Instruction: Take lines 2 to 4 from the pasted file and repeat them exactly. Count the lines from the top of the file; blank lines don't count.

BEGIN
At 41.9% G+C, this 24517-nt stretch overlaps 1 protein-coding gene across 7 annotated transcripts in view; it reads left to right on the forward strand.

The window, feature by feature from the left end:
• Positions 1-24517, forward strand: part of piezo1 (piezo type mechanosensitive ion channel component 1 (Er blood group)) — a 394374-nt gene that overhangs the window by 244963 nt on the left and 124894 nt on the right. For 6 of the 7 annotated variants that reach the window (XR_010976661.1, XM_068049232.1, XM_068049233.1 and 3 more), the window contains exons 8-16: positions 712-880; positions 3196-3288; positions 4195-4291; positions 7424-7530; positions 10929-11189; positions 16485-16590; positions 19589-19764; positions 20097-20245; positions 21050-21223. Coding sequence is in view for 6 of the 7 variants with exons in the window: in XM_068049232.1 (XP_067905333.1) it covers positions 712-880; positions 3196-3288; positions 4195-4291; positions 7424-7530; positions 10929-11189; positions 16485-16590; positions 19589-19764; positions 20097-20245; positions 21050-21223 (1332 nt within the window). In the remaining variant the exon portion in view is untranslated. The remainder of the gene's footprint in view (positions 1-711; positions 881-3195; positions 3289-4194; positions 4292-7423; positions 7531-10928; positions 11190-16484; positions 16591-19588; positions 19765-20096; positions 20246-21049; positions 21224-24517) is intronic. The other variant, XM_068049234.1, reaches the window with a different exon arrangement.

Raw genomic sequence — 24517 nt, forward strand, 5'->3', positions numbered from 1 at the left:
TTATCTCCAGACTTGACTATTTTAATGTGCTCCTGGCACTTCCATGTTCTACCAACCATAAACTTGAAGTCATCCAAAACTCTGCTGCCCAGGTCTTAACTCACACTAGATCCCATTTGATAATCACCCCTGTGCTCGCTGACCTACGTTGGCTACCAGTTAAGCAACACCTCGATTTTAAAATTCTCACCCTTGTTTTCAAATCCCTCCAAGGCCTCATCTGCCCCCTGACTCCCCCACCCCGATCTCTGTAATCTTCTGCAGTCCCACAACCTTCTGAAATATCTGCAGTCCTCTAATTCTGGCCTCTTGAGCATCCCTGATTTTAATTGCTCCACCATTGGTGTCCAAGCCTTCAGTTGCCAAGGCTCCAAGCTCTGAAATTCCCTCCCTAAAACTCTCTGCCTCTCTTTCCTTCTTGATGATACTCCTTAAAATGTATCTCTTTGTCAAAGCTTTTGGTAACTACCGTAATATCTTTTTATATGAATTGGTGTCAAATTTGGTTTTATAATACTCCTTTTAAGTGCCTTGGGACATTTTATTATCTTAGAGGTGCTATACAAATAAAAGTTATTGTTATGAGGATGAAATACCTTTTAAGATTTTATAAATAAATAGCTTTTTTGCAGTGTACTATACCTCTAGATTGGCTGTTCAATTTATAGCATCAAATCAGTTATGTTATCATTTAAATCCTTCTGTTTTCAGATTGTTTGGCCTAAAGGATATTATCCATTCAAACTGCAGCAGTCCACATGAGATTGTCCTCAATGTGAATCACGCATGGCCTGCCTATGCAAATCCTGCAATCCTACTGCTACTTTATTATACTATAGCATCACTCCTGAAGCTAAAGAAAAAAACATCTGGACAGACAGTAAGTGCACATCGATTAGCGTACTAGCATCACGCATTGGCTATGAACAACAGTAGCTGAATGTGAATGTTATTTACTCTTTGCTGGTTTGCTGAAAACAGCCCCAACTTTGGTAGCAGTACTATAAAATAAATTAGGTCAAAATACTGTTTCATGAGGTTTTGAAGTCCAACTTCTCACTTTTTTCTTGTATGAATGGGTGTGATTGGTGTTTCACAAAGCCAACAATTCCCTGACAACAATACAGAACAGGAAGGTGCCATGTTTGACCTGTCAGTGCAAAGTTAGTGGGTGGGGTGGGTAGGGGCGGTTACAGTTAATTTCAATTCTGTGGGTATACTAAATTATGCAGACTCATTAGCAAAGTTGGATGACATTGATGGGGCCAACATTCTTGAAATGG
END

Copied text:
The window, feature by feature from the left end:
• Positions 1-24517, forward strand: part of piezo1 (piezo type mechanosensitive ion channel component 1 (Er blood group)) — a 394374-nt gene that overhangs the window by 244963 nt on the left and 124894 nt on the right. For 6 of the 7 annotated variants that reach the window (XR_010976661.1, XM_068049232.1, XM_068049233.1 and 3 more), the window contains exons 8-16: positions 712-880; positions 3196-3288; positions 4195-4291; positions 7424-7530; positions 10929-11189; positions 16485-16590; positions 19589-19764; positions 20097-20245; positions 21050-21223. Coding sequence is in view for 6 of the 7 variants with exons in the window: in XM_068049232.1 (XP_067905333.1) it covers positions 712-880; positions 3196-3288; positions 4195-4291; positions 7424-7530; positions 10929-11189; positions 16485-16590; positions 19589-19764; positions 20097-20245; positions 21050-21223 (1332 nt within the window). In the remaining variant the exon portion in view is untranslated. The remainder of the gene's footprint in view (positions 1-711; positions 881-3195; positions 3289-4194; positions 4292-7423; positions 7531-10928; positions 11190-16484; positions 16591-19588; positions 19765-20096; positions 20246-21049; positions 21224-24517) is intronic. The other variant, XM_068049234.1, reaches the window with a different exon arrangement.

Raw genomic sequence — 24517 nt, forward strand, 5'->3', positions numbered from 1 at the left: